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FDCSD counselors complete poverty awareness training

Percentage of students from low-income families has increased

January 1, 2014
Messenger News

By BRANDON

L. SUMMERS

bsummers@

messengernews.net

Fort Dodge Community School District counselors trained in December to better understand students living in poverty.

Stacey Cole, FDCSD director of curriculum, instruction and assessment, was joined by district counselors at the training in Houston, Texas, led by educator Ruby Payne, titled "Understanding the Framework for Poverty."

"The training is really about helping our staff understand the different cultures of living in different classes. What is it like to live in poverty, as a social class?" Cole said. "Part of the training is essentially to help us understand that we actually view the world through our middle class lens."

With the training, educators achieve a greater sense of empathy toward their students.

"One of her approaches is to help you step back and take a look at school cultures through the lenses of someone who comes from wealth or someone who comes from poverty," Cole said. "It's about thinking about how to push through and help all kids persevere, regardless of their readiness when they enter our school system."

As the student population changes, Cole said, instruction also needs to change.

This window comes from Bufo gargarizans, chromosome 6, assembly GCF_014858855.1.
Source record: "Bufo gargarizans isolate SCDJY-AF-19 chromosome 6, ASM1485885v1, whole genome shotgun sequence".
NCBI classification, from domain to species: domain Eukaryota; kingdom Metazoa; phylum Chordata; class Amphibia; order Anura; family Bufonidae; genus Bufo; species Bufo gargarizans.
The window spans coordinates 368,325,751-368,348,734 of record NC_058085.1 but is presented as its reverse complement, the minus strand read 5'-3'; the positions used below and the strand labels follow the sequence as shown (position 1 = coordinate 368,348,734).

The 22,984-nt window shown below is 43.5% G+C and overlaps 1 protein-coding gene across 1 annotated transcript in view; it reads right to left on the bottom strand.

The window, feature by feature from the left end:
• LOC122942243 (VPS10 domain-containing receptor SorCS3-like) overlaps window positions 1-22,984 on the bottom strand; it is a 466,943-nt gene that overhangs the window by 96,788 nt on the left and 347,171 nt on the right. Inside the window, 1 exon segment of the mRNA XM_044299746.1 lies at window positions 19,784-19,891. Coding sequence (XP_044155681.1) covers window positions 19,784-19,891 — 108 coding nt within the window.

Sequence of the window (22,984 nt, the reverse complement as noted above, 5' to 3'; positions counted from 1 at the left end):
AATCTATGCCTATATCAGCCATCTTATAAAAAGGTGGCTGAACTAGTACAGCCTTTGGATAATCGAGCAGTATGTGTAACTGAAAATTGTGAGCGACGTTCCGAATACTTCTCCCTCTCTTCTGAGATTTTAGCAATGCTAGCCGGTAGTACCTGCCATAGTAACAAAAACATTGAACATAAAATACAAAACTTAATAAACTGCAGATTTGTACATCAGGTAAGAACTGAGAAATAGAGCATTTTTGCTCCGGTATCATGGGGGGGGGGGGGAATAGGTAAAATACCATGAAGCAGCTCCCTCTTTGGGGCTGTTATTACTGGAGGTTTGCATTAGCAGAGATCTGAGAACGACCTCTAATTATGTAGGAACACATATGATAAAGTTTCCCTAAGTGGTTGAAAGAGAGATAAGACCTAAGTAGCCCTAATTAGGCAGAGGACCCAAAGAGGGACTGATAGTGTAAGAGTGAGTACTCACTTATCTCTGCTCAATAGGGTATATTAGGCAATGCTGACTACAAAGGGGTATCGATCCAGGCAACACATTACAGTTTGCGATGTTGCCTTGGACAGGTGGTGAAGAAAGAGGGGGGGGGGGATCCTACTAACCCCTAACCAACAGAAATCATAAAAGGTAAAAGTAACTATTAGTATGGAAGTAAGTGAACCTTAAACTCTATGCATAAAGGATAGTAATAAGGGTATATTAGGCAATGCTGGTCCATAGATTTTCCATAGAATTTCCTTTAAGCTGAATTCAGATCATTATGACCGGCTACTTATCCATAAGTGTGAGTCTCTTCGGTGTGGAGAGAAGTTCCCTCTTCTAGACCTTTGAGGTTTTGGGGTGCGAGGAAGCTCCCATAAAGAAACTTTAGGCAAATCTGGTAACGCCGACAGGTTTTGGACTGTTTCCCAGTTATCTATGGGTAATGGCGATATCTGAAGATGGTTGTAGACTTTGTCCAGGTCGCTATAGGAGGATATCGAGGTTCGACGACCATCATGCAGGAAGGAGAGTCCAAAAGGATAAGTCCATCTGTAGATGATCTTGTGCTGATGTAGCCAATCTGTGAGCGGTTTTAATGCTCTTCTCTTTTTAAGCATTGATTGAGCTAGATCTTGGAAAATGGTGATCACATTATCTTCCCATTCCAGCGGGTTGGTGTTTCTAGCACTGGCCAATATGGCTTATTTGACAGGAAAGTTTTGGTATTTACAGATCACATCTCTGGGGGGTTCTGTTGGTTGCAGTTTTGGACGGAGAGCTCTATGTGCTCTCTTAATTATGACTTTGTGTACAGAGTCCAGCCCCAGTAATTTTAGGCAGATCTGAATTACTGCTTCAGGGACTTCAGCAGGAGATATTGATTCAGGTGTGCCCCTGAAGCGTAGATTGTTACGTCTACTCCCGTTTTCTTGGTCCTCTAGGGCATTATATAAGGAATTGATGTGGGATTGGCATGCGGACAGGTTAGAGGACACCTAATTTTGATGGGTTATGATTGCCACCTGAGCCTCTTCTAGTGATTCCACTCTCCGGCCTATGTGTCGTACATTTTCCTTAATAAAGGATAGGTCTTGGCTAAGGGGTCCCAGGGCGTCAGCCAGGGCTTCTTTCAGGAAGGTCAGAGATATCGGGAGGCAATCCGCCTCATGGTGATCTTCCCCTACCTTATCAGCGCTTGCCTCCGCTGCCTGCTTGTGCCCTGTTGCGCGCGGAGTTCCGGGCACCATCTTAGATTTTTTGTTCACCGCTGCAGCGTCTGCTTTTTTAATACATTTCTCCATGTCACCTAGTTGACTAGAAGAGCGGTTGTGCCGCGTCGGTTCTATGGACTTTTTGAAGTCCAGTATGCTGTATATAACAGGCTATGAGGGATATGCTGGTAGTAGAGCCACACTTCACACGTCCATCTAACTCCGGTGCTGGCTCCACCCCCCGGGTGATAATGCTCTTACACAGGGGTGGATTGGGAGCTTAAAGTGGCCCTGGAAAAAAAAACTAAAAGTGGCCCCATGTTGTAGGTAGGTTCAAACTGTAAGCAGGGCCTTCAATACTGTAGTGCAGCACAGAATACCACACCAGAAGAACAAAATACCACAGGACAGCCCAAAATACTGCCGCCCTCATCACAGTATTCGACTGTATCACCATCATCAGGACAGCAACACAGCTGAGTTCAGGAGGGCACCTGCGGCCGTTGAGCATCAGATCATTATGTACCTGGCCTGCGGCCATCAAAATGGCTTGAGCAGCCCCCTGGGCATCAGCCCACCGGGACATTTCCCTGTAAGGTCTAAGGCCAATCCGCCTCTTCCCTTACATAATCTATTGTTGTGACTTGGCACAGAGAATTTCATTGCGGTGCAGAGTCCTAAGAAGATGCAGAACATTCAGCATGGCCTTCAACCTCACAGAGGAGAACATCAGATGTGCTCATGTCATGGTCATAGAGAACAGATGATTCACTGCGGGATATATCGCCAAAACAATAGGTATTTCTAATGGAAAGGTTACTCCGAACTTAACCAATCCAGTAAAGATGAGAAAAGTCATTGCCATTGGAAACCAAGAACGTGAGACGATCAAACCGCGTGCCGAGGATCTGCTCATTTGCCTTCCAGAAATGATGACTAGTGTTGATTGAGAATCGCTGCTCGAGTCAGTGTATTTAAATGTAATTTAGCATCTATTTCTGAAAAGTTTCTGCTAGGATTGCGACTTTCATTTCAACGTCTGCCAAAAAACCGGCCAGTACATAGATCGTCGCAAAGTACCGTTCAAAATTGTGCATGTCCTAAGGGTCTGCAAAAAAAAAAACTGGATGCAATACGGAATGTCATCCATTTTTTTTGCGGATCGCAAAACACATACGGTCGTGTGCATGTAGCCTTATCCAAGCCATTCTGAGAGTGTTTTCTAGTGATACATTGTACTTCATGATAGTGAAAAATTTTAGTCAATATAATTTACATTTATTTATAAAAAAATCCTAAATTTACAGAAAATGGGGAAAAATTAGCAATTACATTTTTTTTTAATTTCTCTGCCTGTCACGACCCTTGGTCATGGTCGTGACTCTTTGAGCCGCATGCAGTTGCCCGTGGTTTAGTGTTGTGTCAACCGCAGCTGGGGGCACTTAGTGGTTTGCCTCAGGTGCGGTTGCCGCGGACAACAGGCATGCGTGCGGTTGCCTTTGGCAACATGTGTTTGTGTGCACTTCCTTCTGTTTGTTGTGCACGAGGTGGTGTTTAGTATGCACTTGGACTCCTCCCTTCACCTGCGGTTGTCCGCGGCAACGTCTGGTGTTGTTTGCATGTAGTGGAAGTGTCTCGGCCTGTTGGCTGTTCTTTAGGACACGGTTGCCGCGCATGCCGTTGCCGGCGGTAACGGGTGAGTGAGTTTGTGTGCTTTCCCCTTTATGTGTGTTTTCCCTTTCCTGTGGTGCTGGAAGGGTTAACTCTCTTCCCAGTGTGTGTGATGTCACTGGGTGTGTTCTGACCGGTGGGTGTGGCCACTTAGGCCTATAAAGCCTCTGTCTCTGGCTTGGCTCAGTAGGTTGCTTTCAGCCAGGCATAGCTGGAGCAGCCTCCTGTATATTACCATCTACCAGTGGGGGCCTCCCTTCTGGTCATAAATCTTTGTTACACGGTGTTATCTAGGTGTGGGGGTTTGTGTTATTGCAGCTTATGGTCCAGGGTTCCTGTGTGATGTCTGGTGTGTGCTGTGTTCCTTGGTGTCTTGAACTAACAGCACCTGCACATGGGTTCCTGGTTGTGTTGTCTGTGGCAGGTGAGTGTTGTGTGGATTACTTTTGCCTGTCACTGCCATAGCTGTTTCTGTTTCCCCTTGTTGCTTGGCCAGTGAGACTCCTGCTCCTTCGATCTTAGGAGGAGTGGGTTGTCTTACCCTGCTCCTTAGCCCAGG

"Over the course of the past six years, our population of students who live below the poverty line has increased to more than 50 percent," she said. "Our system must be proactive instead of reactive in meeting the needs and challenges that brings."

Kim Bodholdt, a Fort Dodge Middle School counselor, said she appreciated the training.

"We got so much information to share with our staff about ways we can help students in poverty situations, understand them better, teach them more about the values of school and how that works to their benefit so they can be more successful," she said.

From the training, Bodholdt learned most middle class people speak in a formal register.

"Kids, a lot of times, or people with less education, talk in a more casual register," she said. "We need to teach the difference to students, so those who only know the casual register can learn the formal register, and it will be more beneficial how they react to things in school and the community."

Trista Thompson, a Fort Dodge Senior High counselor, learned about the differences in classes.

"We learned there are a lot of hidden rules within each class, and it helps if we can understand from other perspectives of the class we're in," she said. "A lot of times schools are run on a middle class perspective, so we have hidden rules on time, how money should be spent."

Thompson said she plans to implement some of the lessons she learned.

"I would like to implement some of that during Dodger Time, to teach our students that formal language is the language that is used in school and work," she said. "We need to teach them how to plan. Sometimes we assume students come into school and they should just know how to plan already because they were taught it at home, but that's not always the case."

Cole said she enjoyed the training.

"Schools have not traditionally done a very good job of teaching all demographics," she said. "It's definitely a passion of mine that we begin to use strategies and tools that help us meet the demands of all of our learners. This is just one step in the right direction."